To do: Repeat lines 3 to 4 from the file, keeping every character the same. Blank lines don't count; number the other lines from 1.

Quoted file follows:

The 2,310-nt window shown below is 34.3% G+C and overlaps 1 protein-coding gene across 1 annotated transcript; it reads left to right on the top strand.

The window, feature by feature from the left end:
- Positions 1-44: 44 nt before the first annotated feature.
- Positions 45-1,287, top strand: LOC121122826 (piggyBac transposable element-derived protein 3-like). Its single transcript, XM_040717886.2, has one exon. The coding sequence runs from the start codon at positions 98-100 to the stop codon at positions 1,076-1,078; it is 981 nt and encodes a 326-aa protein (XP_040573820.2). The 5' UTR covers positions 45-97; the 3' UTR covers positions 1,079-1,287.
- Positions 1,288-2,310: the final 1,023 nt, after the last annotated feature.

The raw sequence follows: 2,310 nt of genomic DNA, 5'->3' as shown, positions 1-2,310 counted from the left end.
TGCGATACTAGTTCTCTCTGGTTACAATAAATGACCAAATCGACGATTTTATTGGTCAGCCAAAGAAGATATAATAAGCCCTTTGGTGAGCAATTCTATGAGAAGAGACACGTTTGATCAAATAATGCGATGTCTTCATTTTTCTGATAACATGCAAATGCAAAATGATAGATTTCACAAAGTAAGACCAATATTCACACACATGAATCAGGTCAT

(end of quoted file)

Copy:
- Positions 1-44: 44 nt before the first annotated feature.
- Positions 45-1,287, top strand: LOC121122826 (piggyBac transposable element-derived protein 3-like). Its single transcript, XM_040717886.2, has one exon. The coding sequence runs from the start codon at positions 98-100 to the stop codon at positions 1,076-1,078; it is 981 nt and encodes a 326-aa protein (XP_040573820.2). The 5' UTR covers positions 45-97; the 3' UTR covers positions 1,079-1,287.